London concept store LN-CC peels off its winter coat to reveal its latest Gary Card-conceived skin

London concept store LN-CC peels off its winter coat to reveal its latest Gary Card-conceived skin

There has been much change afoot within the Dalston concept store known as LN-CC - aka Late Night Cameleon Café - that’s evolved into a ’conscious chameleon’ for its latest style transformation.

There may still be no actual café to speak of, but five years on, they did decide that it was time to install a till and a ’real change room’ as founder/creative director John Skelton deems the new plush carpeted reception space where you can try on and check out your purchases - novel no? ’It was a space that we somehow always lacked,’ he smiles, leading the tour.

In February 2014, Milan-based e-commerce specialist The Level Group supplied a much needed cash, infrustracture and logistics injection, pulling the brand-strong, business-weak entity out of administration. Now back on track the purchase has spearheaded this facelift of LN-CC’s East London showroom-style store in addition to rebooting the risk-taking retailer’s online shoping platform with a new cyber lick of paint.

Once inside the former boxing club the trail begins and ends in the aforementioned top-to-toe carpeted transaction room, which designer Gary Card worked on with the Royal family’s pile choice Axminster Carpets to lay down a monotone grid that took a week to complete. ’We covered every conceivable part of the room with different tones of carpet,’ explains Card, ’like walking inside a colourless, carpeted Mondrian.’

Next door’s gallery-esque space remains in tact, albeit under the artistic direction of Alberto Biagetti and his incredible display cases for at least the next six months. Each piece, re-grouped from various galleries, comes with a wooden block sensor that you have to hover over a secret spot to get the wardrobe/cabinet doors to swing open. Biagetti has also taken over the hanging set-up, installing aluminium pipes and fishing wire that suspends the clothes adrift in mid-air. A spongy black ’lounge’ that looks like a hard rock, offers a quiet seat for contemplation.

’The [original] design of LN-CC was a career highlight for me,’ continues Card, ’so to have the chance to go back and re-interpreted the space was very exciting.’ He adds, ’The idea wasn’t so much to re-design as it was to re-fabricate. I wanted to retain the look of LN-CC but turn the saturation down on it. We’ve joked about giving it a baptism of white emulsion, but that was almost the philosophy, a fresh start, a blank canvas, stripping out the warm wood charm of the original and making a starker, more focused space.’ Indeed the signature central wooden tunnel has now been white-washed and freshened up with LED lighting. ’It is about updating an iconic space to make it feel more relevant to now,’ adds Skelton.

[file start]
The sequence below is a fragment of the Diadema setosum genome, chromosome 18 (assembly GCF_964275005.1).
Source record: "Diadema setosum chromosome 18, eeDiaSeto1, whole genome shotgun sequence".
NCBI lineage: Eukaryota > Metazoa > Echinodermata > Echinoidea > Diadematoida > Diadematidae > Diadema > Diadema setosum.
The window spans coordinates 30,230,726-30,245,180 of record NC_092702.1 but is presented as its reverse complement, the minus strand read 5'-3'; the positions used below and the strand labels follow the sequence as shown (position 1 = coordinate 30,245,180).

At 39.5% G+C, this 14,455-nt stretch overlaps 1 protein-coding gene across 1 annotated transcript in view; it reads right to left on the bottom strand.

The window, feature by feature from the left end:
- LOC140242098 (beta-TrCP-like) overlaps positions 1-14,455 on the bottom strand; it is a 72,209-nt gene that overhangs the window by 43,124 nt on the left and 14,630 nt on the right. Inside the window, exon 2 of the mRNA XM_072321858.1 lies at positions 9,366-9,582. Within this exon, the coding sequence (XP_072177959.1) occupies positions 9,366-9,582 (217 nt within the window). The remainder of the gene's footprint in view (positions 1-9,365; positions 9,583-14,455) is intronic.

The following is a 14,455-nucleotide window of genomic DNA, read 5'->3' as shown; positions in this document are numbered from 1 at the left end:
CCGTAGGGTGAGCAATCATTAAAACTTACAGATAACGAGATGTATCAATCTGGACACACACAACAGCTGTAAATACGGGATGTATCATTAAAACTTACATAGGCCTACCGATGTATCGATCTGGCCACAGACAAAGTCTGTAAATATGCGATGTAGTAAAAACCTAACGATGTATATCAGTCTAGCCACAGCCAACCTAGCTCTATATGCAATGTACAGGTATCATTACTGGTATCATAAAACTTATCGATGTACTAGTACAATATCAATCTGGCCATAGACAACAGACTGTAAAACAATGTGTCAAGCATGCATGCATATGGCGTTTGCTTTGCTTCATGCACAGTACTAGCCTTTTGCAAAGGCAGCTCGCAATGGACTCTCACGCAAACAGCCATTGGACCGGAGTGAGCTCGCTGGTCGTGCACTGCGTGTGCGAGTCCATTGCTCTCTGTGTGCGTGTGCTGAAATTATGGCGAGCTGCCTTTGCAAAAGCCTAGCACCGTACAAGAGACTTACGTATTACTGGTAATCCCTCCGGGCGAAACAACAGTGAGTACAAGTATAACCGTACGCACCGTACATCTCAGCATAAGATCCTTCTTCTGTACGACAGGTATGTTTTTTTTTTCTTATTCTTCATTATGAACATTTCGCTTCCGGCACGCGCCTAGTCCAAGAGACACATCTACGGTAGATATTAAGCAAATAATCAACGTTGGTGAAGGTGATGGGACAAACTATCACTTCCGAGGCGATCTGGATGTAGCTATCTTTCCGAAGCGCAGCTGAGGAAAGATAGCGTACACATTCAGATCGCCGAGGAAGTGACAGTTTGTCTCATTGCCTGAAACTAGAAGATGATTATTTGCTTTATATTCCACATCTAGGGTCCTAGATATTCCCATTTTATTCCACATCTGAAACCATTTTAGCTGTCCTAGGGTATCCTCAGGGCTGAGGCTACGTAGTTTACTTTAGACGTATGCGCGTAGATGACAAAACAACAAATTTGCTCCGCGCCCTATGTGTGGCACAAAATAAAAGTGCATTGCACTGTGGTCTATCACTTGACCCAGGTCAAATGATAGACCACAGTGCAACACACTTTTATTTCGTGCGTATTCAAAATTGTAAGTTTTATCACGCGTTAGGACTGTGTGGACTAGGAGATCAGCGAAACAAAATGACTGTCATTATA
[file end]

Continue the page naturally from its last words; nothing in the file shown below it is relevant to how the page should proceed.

Plans for the new look began back in October and the devil is still painstakingly in the details. It took welders almost three weeks to work out the grid-like rails in the men’s room for example. The library now has a steel flooring and cabinets to house their more precious books, which formally tended to ’run away’. In the main womenwear’s room, Jesmonite (a quick-drying plastic-based plaster that Card uses in his set installation work) coats rails. On the floor, broken glass bottle chips have been sprayed with black silicon. ’The influences on the space were more material lead this time, experimenting with metals, plastics and plasters,’ comments Card. ’The idea of the original space was to change your experience from room to room, this time we wanted to unify it, working with materials that were in harmony with one another,’ adding, ’Thomas Houseago was a big inspiration on the plaster room.’

The club space has had a greyscale make-under and a sound surge thanks to a state-of-the-art Koda system, while the bar is stocked with natural versions of party essentials - beer brewed in sea water without sulphates, bio wine and fair trade coffee from Brazil. The toilet has also been given a high-minded revamp. ’People that buy expensive product always want to go to he bathroom so we’ve had it done properly,’ smiles Skelton.

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